“I think that you talk to guys like Bill Patrick, my dad, a Jack Keefer at Lawrence North, they’ll always tell you that they’re trying to evolve in some way, shape or form,” Burrus said. “And I always try to get feedback from these older coaches because I’ve always been somebody that’s been in my dad’s circle for as long as he’s been and getting to be around coaches because of him, since I was a kid, I always tried to pick up on things and little nuances and different things.

“I think if you do lose that, that’s probably when you quit coaching. I’m always trying to evolve.”

Though he is not from Rochester, he said he has been around Rochester sports long enough to know its traditions. Ashley Burrus was an all-TRC softball pitcher who was the ace in the circle for back-to-back sectional championship teams in 2004-05 and a member of Rochester’s volleyball team that advanced to the state semifinals in the fall of 2003.

Katie Felke was Ashley’s volleyball coach and the late Jim Felke was Joel’s industrial arts teacher at North Miami. Austin Lowe, Joel’s brother-in-law, was a starter on Rochester’s Class 3A state runner-up boys team in 2009.

Burrus would like the program to embrace its history. He asks, perhaps semi-rhetorically, how often former great players like Sheila McMillen or Courtney Felke have attended games since they graduated. He has already brought on Ryleigh Carr, a starter on Rochester’s 2004 Class 2A state championship team who played collegiately at St. Joseph’s College in Rensselaer and Huntington University, as a volunteer assistant coach.

“That to me is something that I’m really looking to bring back,” Burrus said. “Coach (Tony) Stesiak did a really good job here with those kids. I want to bring back some of that history to help this future generation here to say, ‘Look at the history of these girls and what they were able to do.’”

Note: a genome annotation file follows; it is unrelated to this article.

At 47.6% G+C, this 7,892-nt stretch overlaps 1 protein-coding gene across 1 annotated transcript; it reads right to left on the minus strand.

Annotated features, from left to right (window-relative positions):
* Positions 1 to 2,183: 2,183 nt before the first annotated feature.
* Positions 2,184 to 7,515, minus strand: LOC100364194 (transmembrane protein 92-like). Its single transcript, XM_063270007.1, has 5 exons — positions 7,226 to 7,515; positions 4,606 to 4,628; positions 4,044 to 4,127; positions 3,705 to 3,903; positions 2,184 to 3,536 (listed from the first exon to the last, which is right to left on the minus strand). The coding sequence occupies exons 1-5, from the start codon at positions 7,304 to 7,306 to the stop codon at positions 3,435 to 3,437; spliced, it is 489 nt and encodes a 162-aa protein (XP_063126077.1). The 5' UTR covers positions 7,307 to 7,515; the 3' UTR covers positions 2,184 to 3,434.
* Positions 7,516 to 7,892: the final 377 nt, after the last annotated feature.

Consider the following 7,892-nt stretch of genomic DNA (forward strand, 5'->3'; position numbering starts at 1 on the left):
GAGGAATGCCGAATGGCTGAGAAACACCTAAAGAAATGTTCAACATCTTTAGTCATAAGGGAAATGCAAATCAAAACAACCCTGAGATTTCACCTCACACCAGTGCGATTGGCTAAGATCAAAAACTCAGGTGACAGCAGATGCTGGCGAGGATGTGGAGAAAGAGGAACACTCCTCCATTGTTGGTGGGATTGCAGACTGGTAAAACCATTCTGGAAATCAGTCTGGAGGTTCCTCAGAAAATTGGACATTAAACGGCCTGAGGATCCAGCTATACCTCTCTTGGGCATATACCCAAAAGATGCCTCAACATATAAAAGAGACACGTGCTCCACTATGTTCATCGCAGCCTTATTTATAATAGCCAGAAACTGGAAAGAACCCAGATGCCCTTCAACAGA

Burrus said he wants next year’s seniors to have the best senior year they can have while readying the sophomore class to contribute when the senior class eventually graduates. And he also wants a talented seventh grade class to know who people like Sheila McMillen and Courtney Felke are.

“This is a destination for me,” Burrus said. “I don’t have anywhere else to go. This is where I want to be. This isn't a stopping place. This is a destination. My family’s here. Jackson, our oldest, is going to be in kindergarten next year. I would love to be able to see the second or third-graders … let’s see where they’re at as seniors.

“I want to get a biddy league program established. They haven’t had that here. Get something established for these younger kids. They’re having to go to Plymouth and play at The Zone. I want to get something established right here and start to see that through. I think that’s how you build a successful program.”